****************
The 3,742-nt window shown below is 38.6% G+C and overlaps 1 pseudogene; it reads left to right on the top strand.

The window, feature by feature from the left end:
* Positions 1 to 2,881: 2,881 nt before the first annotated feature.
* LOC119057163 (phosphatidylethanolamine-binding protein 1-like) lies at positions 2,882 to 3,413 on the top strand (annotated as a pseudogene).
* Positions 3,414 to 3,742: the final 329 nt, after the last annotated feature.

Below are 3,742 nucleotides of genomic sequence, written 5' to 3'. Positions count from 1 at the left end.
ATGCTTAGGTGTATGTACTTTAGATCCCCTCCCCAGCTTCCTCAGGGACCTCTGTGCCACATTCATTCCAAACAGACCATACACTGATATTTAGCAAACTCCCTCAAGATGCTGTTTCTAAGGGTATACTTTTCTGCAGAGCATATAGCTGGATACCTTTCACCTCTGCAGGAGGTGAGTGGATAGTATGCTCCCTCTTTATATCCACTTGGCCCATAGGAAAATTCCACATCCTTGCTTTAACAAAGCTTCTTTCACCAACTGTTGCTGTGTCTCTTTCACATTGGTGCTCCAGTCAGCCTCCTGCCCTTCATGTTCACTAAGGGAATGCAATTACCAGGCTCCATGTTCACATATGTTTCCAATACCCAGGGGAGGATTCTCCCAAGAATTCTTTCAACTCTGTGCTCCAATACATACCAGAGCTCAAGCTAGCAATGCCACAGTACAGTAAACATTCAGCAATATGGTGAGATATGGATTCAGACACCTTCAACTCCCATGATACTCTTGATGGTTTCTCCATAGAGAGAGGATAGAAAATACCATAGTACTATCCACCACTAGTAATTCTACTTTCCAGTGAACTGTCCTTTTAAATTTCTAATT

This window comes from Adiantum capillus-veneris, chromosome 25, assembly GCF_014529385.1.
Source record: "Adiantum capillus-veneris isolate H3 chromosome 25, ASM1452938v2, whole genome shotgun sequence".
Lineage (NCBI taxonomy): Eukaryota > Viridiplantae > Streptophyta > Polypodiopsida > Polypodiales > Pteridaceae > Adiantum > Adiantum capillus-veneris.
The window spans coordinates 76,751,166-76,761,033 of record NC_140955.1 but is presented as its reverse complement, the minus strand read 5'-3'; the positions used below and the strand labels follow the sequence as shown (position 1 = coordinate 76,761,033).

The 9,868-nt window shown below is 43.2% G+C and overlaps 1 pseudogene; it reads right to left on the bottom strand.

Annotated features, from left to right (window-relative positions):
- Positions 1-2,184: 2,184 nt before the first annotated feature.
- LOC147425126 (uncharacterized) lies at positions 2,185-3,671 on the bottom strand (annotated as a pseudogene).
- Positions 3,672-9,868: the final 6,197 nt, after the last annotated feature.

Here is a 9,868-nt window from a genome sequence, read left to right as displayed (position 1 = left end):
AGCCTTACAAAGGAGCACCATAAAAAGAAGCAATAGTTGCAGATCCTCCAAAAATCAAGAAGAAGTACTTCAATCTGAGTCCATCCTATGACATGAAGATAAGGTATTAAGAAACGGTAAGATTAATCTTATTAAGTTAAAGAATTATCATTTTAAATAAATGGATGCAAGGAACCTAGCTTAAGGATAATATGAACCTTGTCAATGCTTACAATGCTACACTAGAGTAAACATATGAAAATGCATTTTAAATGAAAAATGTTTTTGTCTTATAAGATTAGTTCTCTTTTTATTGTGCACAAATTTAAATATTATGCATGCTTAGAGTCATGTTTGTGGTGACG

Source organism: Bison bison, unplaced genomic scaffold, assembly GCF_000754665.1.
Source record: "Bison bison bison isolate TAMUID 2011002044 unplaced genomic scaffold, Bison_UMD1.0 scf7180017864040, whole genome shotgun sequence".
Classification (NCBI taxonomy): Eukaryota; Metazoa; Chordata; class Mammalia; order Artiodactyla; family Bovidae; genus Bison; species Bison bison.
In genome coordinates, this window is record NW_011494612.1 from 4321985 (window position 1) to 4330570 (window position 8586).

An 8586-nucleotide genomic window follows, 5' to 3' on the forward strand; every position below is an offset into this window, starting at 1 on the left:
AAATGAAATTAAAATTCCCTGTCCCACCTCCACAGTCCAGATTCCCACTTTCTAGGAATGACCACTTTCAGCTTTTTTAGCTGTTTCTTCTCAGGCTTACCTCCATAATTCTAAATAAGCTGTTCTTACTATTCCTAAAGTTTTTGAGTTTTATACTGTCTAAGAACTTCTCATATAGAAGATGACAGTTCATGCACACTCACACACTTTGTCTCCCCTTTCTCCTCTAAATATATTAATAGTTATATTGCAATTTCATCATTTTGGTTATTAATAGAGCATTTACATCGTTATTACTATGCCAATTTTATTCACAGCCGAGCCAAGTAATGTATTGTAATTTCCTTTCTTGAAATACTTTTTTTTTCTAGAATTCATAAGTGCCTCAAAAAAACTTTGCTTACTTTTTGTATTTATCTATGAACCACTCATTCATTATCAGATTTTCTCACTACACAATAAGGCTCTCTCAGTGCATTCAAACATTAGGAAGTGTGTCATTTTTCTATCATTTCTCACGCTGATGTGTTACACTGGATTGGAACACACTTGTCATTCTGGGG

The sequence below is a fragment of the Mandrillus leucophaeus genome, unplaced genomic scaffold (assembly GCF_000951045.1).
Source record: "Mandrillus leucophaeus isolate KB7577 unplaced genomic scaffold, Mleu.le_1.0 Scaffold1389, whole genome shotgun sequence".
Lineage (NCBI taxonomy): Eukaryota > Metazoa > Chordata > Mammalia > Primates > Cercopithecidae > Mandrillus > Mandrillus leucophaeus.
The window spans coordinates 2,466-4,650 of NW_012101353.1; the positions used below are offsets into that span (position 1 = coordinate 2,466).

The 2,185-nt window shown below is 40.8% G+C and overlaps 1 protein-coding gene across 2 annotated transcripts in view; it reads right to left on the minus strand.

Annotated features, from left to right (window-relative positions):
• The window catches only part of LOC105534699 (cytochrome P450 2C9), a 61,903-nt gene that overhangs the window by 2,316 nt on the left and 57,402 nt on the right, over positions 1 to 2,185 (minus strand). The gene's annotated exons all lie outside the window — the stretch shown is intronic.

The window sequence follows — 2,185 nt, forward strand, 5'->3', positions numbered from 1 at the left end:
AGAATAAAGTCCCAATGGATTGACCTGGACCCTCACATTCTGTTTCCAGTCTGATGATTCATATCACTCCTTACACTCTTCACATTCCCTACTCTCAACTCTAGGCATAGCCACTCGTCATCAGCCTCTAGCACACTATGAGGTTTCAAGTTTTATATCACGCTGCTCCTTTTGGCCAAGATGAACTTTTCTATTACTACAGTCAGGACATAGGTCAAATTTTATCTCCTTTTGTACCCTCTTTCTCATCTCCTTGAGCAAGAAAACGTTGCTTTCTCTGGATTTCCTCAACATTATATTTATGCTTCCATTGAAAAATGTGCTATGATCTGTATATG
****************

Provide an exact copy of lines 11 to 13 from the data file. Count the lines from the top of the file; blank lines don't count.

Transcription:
The window spans coordinates 76,751,166-76,761,033 of record NC_140955.1 but is presented as its reverse complement, the minus strand read 5'-3'; the positions used below and the strand labels follow the sequence as shown (position 1 = coordinate 76,761,033).

The 9,868-nt window shown below is 43.2% G+C and overlaps 1 pseudogene; it reads right to left on the bottom strand.

Annotated features, from left to right (window-relative positions):